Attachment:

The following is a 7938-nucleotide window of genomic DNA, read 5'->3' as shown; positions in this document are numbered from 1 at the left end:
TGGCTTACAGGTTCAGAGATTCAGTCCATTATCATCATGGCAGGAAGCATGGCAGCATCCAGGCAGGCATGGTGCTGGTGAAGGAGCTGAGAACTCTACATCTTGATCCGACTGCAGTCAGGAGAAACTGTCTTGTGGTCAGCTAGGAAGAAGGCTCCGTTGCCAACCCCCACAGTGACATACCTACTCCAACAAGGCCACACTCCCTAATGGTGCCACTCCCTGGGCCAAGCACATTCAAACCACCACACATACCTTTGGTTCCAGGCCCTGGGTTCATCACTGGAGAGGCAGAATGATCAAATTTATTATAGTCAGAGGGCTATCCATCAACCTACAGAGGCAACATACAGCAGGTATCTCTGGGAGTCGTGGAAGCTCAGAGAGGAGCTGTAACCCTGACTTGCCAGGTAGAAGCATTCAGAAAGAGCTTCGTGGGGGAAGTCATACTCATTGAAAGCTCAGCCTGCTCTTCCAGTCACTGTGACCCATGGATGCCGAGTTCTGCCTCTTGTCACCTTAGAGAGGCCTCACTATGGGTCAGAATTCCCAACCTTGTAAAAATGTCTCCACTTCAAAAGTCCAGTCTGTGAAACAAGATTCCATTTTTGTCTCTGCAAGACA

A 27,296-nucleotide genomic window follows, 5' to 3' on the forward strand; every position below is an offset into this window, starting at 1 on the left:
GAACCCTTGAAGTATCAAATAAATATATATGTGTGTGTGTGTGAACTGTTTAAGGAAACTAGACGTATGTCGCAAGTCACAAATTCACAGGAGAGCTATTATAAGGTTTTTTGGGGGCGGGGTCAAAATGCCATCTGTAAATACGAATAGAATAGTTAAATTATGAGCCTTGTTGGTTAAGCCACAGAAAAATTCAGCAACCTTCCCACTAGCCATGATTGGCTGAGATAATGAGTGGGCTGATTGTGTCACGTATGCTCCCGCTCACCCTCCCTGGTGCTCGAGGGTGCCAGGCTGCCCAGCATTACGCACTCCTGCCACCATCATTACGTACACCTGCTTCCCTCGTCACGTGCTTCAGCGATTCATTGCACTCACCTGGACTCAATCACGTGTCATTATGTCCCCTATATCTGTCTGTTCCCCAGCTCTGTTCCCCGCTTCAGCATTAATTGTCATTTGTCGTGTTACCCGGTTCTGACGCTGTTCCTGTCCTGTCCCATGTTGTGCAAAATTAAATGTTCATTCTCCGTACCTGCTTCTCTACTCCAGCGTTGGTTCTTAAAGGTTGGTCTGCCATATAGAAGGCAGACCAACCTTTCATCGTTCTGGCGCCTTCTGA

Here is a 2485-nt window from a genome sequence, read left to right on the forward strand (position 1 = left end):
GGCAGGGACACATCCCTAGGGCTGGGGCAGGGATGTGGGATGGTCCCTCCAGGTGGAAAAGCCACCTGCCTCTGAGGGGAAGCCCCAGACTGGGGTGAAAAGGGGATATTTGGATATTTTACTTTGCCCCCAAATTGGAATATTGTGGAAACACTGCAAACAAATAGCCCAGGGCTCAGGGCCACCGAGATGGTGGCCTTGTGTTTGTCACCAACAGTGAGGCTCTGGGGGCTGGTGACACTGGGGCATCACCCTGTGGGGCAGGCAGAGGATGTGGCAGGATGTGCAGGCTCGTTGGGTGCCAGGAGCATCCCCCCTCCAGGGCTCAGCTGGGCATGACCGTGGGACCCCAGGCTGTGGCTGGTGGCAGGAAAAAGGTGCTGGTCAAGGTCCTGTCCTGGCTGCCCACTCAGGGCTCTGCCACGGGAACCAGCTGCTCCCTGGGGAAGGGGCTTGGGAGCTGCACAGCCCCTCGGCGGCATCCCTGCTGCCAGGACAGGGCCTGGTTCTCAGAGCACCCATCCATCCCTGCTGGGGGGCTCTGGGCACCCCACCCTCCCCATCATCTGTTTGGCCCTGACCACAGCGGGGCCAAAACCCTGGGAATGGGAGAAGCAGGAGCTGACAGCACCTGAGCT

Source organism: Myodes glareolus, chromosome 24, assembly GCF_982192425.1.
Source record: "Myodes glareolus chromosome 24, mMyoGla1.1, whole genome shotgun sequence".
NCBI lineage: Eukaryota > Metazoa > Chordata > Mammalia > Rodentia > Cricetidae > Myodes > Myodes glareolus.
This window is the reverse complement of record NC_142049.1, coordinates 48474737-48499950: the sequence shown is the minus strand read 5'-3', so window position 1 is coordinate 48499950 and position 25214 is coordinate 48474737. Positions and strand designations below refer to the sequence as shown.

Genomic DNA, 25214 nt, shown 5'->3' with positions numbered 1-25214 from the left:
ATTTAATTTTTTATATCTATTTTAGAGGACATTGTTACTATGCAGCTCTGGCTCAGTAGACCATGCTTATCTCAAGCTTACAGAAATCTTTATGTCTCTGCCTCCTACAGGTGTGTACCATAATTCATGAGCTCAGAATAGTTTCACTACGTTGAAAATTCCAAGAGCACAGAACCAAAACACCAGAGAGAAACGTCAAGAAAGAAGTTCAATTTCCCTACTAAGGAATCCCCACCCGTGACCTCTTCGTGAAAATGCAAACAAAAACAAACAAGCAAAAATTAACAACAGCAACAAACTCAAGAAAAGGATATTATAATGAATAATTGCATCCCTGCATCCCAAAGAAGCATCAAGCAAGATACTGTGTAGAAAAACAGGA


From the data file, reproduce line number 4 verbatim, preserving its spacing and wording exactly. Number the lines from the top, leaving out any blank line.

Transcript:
GAACCCTTGAAGTATCAAATAAATATATATGTGTGTGTGTGTGAACTGTTTAAGGAAACTAGACGTATGTCGCAAGTCACAAATTCACAGGAGAGCTATTATAAGGTTTTTTGGGGGCGGGGTCAAAATGCCATCTGTAAATACGAATAGAATAGTTAAATTATGAGCCTTGTTGGTTAAGCCACAGAAAAATTCAGCAACCTTCCCACTAGCCATGATTGGCTGAGATAATGAGTGGGCTGATTGTGTCACGTATGCTCCCGCTCACCCTCCCTGGTGCTCGAGGGTGCCAGGCTGCCCAGCATTACGCACTCCTGCCACCATCATTACGTACACCTGCTTCCCTCGTCACGTGCTTCAGCGATTCATTGCACTCACCTGGACTCAATCACGTGTCATTATGTCCCCTATATCTGTCTGTTCCCCAGCTCTGTTCCCCGCTTCAGCATTAATTGTCATTTGTCGTGTTACCCGGTTCTGACGCTGTTCCTGTCCTGTCCCATGTTGTGCAAAATTAAATGTTCATTCTCCGTACCTGCTTCTCTACTCCAGCGTTGGTTCTTAAAGGTTGGTCTGCCATATAGAAGGCAGACCAACCTTTCATCGTTCTGGCGCCTTCTGA